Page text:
KUALA LUMPUR, Oct 2 (Bernama) -- Malaysia’s economic growth is expected to moderate to 3.9 per cent in 2023 from an earlier projection of 4.3 per cent in April this year amid a substantial deceleration of external demand, according to the World Bank today.
However, it said, domestic demand would continue to support Malaysia’s economic resilience this year while a limited fiscal space remained a key challenge for the economy.
“Growth for this year is actually 0.4 percentage points lower than our previous forecast, and the reason for this comes to no surprise -- lower global growth this year, weak external demand.
“We can see that for Malaysia’s exports numbers, which contracted by 3.3 per cent (in the first quarter) and 9.4 per cent (in the second quarter) of this year,” World Bank lead economist Apurva Sanghi told reporters at the release of the October 2023 East Asia and Pacific (EAP) Economic Update and part one of the September 2023 Malaysia Economic Monitor (MEM) here today.
Apurva pointed out that Malaysia was sensitive to changes in external demand, especially regarding the country’s largest trading partners, namely the United States (US) and China.
The World Bank estimated that a one percentage point fall in the US growth rate could reduce Malaysia’s economic growth by 0.82 percentage points, and a 1.0 percentage point fall in China’s GDP growth rate could drag Malaysia’s GDP by 0.45 percentage points.
“It is not just the external factors that played out on Malaysia’s growth but also domestic factors, including the base effect from high growth last year and extreme weather events. Hot weather events have affected agriculture output earlier this year.
“That has an implication, and keep in mind that most rice production is concentrated in northern Malaysia. Extreme weather events can disproportionately impact agriculture and food security,” added Apurva.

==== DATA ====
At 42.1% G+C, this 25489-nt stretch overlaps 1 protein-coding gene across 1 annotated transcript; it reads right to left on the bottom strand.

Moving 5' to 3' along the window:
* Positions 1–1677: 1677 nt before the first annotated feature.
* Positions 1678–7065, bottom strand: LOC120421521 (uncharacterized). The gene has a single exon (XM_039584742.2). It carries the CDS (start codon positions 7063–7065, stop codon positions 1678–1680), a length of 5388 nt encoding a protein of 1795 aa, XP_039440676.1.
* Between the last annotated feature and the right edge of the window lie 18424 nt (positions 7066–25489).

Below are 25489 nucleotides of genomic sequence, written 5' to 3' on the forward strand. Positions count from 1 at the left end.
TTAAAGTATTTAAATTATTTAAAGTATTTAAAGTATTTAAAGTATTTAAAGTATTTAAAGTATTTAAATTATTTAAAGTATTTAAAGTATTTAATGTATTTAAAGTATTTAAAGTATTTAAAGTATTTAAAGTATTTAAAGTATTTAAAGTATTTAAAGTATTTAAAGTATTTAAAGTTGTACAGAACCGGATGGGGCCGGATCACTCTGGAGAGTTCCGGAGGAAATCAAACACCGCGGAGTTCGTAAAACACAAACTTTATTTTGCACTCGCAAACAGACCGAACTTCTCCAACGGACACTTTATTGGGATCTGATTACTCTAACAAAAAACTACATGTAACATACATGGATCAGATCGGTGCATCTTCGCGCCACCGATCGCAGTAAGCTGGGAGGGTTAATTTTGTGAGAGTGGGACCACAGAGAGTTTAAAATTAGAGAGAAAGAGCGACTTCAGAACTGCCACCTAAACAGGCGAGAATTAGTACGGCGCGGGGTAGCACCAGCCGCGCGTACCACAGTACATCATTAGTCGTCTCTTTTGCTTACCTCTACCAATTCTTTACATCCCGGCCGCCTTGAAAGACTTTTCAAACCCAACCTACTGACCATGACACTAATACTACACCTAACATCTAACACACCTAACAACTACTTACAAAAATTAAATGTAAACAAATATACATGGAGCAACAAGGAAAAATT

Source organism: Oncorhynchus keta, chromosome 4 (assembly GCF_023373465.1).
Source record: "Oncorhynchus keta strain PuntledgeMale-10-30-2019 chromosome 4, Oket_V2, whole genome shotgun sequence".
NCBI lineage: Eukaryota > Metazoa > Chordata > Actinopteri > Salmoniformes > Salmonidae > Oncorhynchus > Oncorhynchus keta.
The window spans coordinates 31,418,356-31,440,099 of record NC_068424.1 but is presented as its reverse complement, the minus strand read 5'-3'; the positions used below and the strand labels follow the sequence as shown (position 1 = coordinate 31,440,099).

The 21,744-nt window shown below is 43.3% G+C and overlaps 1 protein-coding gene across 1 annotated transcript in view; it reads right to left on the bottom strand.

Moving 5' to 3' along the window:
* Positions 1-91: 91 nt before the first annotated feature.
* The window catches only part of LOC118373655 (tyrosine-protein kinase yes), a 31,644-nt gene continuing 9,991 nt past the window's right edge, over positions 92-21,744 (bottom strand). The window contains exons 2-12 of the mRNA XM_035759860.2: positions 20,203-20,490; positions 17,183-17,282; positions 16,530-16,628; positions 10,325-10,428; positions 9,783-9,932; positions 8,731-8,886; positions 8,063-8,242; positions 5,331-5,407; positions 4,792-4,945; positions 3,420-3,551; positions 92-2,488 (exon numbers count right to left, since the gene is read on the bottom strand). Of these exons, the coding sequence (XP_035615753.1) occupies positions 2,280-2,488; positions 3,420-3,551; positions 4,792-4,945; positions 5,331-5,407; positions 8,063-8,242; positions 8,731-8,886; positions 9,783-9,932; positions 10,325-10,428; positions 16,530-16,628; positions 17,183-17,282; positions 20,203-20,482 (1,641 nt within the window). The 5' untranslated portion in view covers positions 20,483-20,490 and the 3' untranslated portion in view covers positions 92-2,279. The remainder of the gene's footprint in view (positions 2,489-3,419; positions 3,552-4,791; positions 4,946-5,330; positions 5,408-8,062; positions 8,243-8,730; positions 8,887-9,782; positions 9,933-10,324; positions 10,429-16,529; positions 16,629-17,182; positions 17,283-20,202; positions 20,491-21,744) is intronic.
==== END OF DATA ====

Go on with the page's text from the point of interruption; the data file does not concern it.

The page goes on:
While Malaysia’s economic growth has surpassed the pre-pandemic level, Apurva noted the absolute poverty rate in Malaysia stood at 6.2 per cent and was still high from the pre-pandemic poverty rate of 5.6 per cent.
“Not all households have experienced a uniform recovery. The gross domestic product (GDP) has surpassed the pandemic levels, but almost half a million households remain below the poverty line.
“The benefits of growth have not trickled down fully as about half a million households remain under the poverty line,” he added.
The World Bank said around 490,000 Malaysian households remain vulnerable and are grappling with the aftermath of Covid-19, underscoring the importance of effective and well-targeted social protection programmes.
It added that Malaysia’s economy is projected to grow to 4.3 per cent in 2024.
Semiconductor industry, FDI and ringgit
Apurva said Malaysia’s semiconductor sector was one of the bright spots for the economy as the sector constituted over half of the total electrical and electronics industry exports and 22 per cent of the country’s total exports.
“What we found is that the US-China trade tensions have increased semiconductor exports to both China and the US.
“Interestingly, the trade tensions also have increased Malaysia’s semiconductor imports from China, but this can be a risk factor down the road if US sanctions disrupt China’s supply and consequently impact Malaysia’s ability to produce more downstream related semiconductor products,” he added.
On foreign direct investment (FDI), Apurva said Malaysia’s investment ratio to the GDP has consistently come down since the Asian Financial Crisis from the highest of over 40 per cent of the GDP to below 20 per cent today.
“We believe that the new New Industrial Master Plan (NIMP) 2030 will give new impetus to FDI and domestic direct investment, but there is a need to liberalise services, which will help the NIMP 2030 to achieve its objectives,” he said.
Apurva also called for Malaysia to reduce its talent gap to further attract FDI inflows.
On the ringgit, the economist said the domestic currency has depreciated by 15 per cent against the US dollar from January 2021 to June 2023. January 2016.
He noted that the three primary drivers of ringgit depreciation are oil prices, interest rate differentials and international investment position.
“Among the three factors, the US Monetary Policy tightening is the number one driver of ringgit depreciation,” he added.
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